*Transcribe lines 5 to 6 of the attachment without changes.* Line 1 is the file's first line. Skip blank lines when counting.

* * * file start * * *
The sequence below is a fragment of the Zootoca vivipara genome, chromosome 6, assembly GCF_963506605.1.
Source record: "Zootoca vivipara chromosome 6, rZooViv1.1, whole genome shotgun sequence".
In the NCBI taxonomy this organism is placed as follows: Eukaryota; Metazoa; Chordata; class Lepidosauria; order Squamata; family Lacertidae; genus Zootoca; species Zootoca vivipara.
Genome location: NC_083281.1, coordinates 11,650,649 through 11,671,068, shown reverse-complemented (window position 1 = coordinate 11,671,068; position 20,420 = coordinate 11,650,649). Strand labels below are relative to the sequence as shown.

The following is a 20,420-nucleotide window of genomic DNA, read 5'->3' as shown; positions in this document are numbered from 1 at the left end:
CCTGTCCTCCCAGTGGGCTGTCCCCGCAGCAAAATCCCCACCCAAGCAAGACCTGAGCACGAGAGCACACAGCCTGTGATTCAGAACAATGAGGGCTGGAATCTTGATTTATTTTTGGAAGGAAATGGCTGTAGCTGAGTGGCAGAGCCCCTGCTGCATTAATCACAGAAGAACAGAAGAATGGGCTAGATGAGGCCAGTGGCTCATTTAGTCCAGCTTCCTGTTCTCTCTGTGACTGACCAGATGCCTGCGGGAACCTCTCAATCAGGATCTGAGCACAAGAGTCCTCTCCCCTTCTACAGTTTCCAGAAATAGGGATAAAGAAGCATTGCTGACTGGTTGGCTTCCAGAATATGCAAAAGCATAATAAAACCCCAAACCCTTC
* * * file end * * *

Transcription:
The following is a 20,420-nucleotide window of genomic DNA, read 5'->3' as shown; positions in this document are numbered from 1 at the left end:
CCTGTCCTCCCAGTGGGCTGTCCCCGCAGCAAAATCCCCACCCAAGCAAGACCTGAGCACGAGAGCACACAGCCTGTGATTCAGAACAATGAGGGCTGGAATCTTGATTTATTTTTGGAAGGAAATGGCTGTAGCTGAGTGGCAGAGCCCCTGCTGCATTAATCACAGAAGAACAGAAGAATGGGCTAGATGAGGCCAGTGGCTCATTTAGTCCAGCTTCCTGTTCTCTCTGTGACTGACCAGATGCCTGCGGGAACCTCTCAATCAGGATCTGAGCACAAGAGTCCTCTCCCCTTCTACAGTTTCCAGAAATAGGGATAAAGAAGCATTGCTGACTGGTTGGCTTCCAGAATATGCAAAAGCATAATAAAACCCCAAACCCTTC